{Trigger warning- you may be triggered}


Last week (23 February) something miraculous happened. Followers of this blog will know of some of schisms that occurred in the ‘Evangelical Anglican river’ over the past 60 years.The ‘heirs to John Stott’ split first over charismatic renewal in the 1960s. This was was compounded by a divergence of praxis after John Wimber’s visit in the 1980s which helped his many grateful followers to become unanchored from Anglican liturgy, and was exacerbated irreconcilably by what I suggest were the negative outworkings of two useful, but incomplete movements: 1) the Toronto Blessing which despite many positive outcomes helped make the gospel more ‘my-felt-needs centred’ and 2) Seeker Friendly/Purpose Driven methodology that helped with strategy and leadership/managerial praxis but also made ‘success/church growth’ seem a prize worth aiming for in and of itself. All of this is outlined at length in earlier blogs in this series.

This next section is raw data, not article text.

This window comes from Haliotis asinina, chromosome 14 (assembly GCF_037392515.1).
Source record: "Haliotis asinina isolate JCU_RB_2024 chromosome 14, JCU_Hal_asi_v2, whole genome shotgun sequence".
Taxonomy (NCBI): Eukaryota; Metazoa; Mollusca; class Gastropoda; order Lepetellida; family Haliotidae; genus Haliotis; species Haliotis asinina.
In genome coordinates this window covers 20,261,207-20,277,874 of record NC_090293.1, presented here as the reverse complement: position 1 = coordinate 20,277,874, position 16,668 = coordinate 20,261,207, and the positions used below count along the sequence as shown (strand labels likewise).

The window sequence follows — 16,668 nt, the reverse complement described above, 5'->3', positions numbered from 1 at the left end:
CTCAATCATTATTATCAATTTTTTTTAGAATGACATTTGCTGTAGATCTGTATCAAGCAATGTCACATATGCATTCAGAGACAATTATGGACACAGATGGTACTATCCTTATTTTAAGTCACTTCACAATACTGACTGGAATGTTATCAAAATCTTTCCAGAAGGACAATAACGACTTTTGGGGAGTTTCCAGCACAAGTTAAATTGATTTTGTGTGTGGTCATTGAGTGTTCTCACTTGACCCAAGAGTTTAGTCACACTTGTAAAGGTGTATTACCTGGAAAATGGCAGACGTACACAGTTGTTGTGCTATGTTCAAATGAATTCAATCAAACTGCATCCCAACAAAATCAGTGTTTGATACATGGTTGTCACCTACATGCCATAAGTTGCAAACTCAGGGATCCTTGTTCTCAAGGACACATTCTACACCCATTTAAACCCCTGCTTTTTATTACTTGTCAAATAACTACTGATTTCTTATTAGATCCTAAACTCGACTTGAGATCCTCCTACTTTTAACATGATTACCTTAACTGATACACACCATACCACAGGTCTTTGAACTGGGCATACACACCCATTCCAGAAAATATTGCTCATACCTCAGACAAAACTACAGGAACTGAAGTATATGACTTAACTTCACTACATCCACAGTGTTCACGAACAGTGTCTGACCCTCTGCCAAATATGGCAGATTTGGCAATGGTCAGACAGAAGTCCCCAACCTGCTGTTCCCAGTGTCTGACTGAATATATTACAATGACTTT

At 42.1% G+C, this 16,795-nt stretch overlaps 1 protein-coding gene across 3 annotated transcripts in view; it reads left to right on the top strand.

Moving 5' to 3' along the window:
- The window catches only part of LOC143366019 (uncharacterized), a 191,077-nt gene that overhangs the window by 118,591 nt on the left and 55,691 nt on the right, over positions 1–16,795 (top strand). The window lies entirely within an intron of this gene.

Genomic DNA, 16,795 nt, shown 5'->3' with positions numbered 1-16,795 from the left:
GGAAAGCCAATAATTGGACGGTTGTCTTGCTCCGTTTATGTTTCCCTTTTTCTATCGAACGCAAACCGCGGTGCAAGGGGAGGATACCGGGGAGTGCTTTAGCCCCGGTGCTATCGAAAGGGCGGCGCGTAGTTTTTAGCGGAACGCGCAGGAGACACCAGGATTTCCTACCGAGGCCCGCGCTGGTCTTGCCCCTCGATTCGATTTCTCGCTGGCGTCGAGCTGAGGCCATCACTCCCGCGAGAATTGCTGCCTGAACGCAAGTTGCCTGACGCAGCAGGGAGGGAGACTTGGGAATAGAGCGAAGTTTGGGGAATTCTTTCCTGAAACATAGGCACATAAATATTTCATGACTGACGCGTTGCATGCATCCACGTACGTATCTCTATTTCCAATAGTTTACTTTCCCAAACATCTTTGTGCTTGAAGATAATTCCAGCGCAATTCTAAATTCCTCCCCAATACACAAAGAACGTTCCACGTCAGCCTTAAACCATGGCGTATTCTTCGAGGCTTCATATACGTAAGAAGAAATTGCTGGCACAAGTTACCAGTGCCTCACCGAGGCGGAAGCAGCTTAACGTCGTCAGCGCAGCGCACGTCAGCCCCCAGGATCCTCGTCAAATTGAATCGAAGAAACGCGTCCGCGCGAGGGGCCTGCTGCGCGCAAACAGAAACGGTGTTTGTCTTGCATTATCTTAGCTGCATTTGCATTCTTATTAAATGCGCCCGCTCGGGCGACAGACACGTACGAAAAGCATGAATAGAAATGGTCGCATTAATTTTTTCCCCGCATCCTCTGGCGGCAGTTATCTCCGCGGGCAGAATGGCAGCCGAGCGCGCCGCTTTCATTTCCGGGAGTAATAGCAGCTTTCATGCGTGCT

But last week the Church of England’s nosedive into revisionist theology had a peculiar side effect. It brought many streams back together into what may yet appear to be one gospel river. Not since John Collins had that uncomfortable break with Dick Lucas and John Stott in 1963 and Michael Harper left All Souls Langham Place to set up Fountains Trust can that have been so true. That first fracture took 2 decades to outwork due to a) Collin’s firm standing with Stott on all key theology (‘all of my theology is Stott’s’ he used to say), and b) a shared drilling in evangelical theology and praxis that dated back to camps and christian unions, and was outworked in bible based expositional teaching preaching for a verdict, personal daily devotions, and one-to-one ‘personal work’ i.e. evangelism. But nevertheless by the 2020s, conservative and charismatic evangelicals in the CoE barely knew each other and had little meeting grounds in common. As explained elsewhere they could even look like two completely different types of churches. HTB was ‘Pietist’ and All Souls ‘Puritan’ in Mark Cartledge’s scheme, and on top of that from c.2001-2016 onwards fairly firmly split between complementarianism / egalitarianism – albeit with the HTB network among the slowest of the charismatic groups to embrace women in ordained leadership at all levels.